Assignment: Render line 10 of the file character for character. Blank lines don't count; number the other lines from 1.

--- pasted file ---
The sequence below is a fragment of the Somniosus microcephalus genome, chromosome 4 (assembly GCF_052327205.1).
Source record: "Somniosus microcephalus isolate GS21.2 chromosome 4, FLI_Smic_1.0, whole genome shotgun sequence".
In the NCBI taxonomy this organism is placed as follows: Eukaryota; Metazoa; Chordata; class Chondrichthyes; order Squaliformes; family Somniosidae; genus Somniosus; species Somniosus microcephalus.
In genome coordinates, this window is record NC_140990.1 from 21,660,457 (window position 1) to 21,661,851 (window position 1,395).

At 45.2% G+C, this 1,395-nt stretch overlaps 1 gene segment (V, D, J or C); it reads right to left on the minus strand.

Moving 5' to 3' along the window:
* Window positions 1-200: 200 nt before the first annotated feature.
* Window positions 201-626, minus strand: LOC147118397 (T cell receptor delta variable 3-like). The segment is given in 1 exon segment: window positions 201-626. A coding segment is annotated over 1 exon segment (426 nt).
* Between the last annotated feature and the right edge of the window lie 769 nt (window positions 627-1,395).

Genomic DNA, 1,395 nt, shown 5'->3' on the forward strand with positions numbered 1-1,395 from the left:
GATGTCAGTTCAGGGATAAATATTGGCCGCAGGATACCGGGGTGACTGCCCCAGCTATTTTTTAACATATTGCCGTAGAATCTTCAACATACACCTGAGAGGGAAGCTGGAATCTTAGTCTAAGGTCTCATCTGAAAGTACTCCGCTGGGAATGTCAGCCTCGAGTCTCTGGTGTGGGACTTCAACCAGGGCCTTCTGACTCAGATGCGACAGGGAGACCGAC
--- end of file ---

Genomic DNA, 1,395 nt, shown 5'->3' on the forward strand with positions numbered 1-1,395 from the left: